Presidents of Major American
Jewish Organizations, the new
Defense Secretary said
American policy must find a
way to reconcile "King Hus-
sein's need for international
sanction of his negotiations
with our own conviction that
only bilateral, direct negotia-
Continued on Page 6
Witnesses Attest To
Schwammberger Brutality
By ANDREW SILOW CARROL
NEW YORK (JTA) Ac-
counts by eyewitnesses to the
brutality of a suspected Nazi
war criminal arrested in
Argentina are being forward-
ed to Argentine authorities,
according to officials of the
Simon Wiesenthal Center in
Los Angeles and the World
Jewish Congress in New York. The groups hope to speed ex-
Both groups are continuing tradition proceedings against
the search for survivors of Schwammberger. They expect
labor camps in Przemysl and
Rozwadow, and the concentra-
tion camp in Mielce, all in
Poland, where Josef Schwam-
mberger, 75, is said to have
been responsible, as comman-
dant, for the executions and
torture of hundreds of Jews.
a full trial for Schwammberger
to be held in West Germany,
where he will be charged with
mass murder and torture.
According to Austrian police
files obtained by The New York
Continued on Page 9-
BULK RATE
U.S. POSTAGE
PAID
MM IAN DM. I. FIOUKU
PERMIT NO. 324
A Young Josef Schwanunberger



Page 2 The Jewish Floridian of South Broward-Hollywood/Friday, December 4, 1987
Conversion and Compromise
An Intra-Faith Solution
NEW YORK Differing ap-
proaches to the conversion of
non-Jews to Judaism con-
stitute a "serious barrier to
cooperation and good rela-
tions" between the various
Jewish religious movements,
according to a new study just
published by the American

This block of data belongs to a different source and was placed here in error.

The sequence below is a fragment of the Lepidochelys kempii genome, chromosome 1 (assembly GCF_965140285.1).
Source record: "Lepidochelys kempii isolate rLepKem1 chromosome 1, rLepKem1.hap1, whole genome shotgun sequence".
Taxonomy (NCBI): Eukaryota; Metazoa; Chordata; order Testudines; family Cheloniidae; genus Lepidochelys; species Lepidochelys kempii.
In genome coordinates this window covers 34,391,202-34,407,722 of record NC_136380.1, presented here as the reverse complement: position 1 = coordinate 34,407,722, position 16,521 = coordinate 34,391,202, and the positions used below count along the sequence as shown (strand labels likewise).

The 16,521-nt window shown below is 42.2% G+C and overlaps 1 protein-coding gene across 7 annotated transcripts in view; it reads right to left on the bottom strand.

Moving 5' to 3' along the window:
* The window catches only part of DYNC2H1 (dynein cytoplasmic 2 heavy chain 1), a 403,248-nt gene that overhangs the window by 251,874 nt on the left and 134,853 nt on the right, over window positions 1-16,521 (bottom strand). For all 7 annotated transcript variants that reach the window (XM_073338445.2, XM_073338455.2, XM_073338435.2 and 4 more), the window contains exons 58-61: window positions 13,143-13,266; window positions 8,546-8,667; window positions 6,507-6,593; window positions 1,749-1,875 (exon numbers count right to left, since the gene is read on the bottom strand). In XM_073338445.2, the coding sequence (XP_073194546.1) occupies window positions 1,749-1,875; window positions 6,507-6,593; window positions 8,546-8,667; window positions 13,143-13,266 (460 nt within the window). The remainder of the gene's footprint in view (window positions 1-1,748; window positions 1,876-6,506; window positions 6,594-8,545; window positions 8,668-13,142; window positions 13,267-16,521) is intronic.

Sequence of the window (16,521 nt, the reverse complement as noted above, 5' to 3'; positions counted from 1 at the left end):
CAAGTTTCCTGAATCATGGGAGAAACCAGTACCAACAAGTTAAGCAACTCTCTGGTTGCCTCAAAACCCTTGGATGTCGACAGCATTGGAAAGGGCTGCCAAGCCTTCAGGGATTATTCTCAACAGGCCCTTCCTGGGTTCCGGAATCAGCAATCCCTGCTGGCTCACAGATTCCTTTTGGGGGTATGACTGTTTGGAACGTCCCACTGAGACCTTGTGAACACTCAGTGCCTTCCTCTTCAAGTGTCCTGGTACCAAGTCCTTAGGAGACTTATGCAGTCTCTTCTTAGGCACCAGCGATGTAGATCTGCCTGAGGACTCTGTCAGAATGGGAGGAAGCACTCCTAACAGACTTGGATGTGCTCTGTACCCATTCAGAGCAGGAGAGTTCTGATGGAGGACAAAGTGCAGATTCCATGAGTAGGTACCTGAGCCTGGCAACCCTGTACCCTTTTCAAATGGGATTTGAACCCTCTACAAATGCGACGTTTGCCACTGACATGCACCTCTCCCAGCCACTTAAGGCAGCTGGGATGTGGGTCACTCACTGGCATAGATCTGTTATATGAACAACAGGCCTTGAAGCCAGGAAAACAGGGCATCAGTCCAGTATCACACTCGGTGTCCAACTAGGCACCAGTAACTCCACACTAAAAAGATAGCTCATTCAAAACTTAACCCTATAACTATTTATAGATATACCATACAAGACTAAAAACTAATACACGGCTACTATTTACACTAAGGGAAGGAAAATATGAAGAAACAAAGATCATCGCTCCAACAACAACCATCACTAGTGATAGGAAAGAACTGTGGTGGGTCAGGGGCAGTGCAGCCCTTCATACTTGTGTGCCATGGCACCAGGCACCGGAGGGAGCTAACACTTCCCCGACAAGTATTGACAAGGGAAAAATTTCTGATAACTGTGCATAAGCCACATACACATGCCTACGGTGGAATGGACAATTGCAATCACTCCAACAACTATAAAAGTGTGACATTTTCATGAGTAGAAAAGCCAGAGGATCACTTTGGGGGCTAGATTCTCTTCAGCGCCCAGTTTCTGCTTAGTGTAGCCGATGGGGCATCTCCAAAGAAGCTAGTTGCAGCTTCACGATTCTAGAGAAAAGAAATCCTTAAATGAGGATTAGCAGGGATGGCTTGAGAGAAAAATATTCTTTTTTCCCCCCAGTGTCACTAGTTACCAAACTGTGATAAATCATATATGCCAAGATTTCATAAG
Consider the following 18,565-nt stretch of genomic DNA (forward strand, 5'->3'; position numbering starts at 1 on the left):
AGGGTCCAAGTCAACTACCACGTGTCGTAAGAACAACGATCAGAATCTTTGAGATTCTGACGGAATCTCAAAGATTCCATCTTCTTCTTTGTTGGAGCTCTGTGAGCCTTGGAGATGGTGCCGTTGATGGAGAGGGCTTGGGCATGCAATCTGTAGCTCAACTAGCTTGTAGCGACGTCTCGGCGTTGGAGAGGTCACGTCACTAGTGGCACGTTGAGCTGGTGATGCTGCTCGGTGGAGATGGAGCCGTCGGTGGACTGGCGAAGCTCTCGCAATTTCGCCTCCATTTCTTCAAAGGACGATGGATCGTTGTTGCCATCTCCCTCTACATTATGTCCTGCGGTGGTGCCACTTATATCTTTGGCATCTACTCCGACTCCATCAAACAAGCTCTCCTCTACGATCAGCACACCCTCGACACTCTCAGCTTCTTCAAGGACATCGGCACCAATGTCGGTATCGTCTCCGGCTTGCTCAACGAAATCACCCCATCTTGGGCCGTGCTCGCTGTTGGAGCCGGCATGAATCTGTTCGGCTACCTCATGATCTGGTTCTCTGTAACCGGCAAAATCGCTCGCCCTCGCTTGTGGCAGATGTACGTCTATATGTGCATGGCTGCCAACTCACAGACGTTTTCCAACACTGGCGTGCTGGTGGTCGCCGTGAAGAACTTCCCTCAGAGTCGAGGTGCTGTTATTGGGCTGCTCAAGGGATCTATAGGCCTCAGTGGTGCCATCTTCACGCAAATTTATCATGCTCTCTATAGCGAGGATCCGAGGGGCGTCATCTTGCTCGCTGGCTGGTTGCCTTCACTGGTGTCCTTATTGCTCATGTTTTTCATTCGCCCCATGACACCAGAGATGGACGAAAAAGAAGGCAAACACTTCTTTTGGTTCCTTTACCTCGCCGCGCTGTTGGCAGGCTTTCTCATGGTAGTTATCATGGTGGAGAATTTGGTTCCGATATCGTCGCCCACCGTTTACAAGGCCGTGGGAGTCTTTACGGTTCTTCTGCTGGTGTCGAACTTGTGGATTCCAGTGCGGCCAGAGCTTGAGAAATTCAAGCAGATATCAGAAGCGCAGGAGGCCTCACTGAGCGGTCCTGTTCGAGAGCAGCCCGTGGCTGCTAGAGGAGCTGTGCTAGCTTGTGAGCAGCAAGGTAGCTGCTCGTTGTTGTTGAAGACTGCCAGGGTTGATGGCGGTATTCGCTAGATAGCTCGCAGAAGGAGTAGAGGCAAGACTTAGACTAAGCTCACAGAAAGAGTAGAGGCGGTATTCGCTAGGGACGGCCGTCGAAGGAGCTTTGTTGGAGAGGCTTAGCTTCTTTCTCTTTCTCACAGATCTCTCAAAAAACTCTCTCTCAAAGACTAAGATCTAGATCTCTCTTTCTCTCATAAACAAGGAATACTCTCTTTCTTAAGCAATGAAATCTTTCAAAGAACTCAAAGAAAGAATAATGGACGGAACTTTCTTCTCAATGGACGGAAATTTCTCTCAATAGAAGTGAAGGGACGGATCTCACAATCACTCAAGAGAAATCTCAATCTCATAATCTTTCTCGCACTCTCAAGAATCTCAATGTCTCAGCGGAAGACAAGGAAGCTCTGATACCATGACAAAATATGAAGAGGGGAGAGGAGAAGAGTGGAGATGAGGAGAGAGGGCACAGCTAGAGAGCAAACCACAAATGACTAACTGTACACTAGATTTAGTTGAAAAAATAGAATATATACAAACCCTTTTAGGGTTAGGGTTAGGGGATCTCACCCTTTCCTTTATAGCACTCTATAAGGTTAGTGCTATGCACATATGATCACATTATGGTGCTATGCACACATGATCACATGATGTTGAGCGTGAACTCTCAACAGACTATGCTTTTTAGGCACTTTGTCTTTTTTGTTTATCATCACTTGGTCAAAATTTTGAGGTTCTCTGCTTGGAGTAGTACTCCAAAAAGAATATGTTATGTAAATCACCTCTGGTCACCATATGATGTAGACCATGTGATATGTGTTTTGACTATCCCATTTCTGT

Jewish Committee.
Written by Lawrence
Grossman, formerly a pro-
gram specialist in the agency's
Jewish Communal Affairs
Dept. who becomes AJC's
director of publications
January 1, 1988, the booklet is
titled "Conversion to Judaism:
A Background Analysis."
Dr. Grossman points to the
increase in the number of con-
verts to Judaism in the U.S.
resulting from the high ratesa
of marriage between Jews and
Christians, then adds:
"Since the great majority of
such conversions do not meet
prevalent Orthodox standards,
there are now thousands of
people who think of
themselves as Jews but whose
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Jewish Floridian
P.O. Box 012973, Miami, Fla. 33101
Jewish credentials will be
challenged should they wish to
marry in an Orthodox
ceremony." In Israel, he adds,
"the Orthodox monopoly", on
government recognition has
"politicized and inflamed the
issue."
While it is true that the
Jewish community has often
been wracked by sharp
ideological controversy, he
continues, some observers feel
that the conversion debate
might well lead to outright
schism* According to the
scenario of the pessimists, Or-
thodox Jews might refuse to
marry other Jews for fear that
many of them, converts or
descendants of converts,
might not be Jewish by tradi-
tional standards. "The result
would be two separate Jewish
peoples," he cautions.
Grossman addresses the
question of what can be done
to prevent the division of the
Jewish people, then answers:
"Traditional Jewish conver-
sion procedure entails circum-
cision (for men), immersion in
a ritual bath, and acceptance
of the commandments of
Jewish law. Reform Jews did
away with these requirements
in the 19th century, and the
Conservative and Reconstruc-
tionist movements generally
do not carry them out in a way
acceptable to the Orthodox.
Compounding the problem,
even were non-Orthodox rab-
bis to follow the traditional
procedure, the Orthodox
would invalidate their conver-
sions because they are not
'rabbis' in the traditional
sense."
To be sure, he writes in his
booklet, there is room for flex-
ibility on all sides. Within Or-
thodoxy, he asserts, there is a
long rabbinic tradition of inter-
pretation that validates, under
certain conditions, conversions
that are not likely to lead to
Refuseniks
To Testify
WASHINGTON Five
former Soviet refuseniks will
discuss the Soviet Jewry
struggle at a hearing before
the Commission on Security
and Cooperation in Europe.
The Commission has invited
Natan Sharansky, Ida Nudel,
Vladimir Slepak, Yuli Edelsh-
tein and Lev Elbert to testify
on the many human rights
issues confronting Soviet
Jews.
The hearing is to take place
on Friday, Dec. 4 at the
Rayburn House Office
Building. The hearing comes
on the eve of the major rally on
behalf of Soviet Jews prior to
the Reagan-Gorbachev
summit.
Among the issues the
witnesses will discuss are the
denial of emigration based on
"state secrets;" anti-Semitism
in the Soviet Union; and what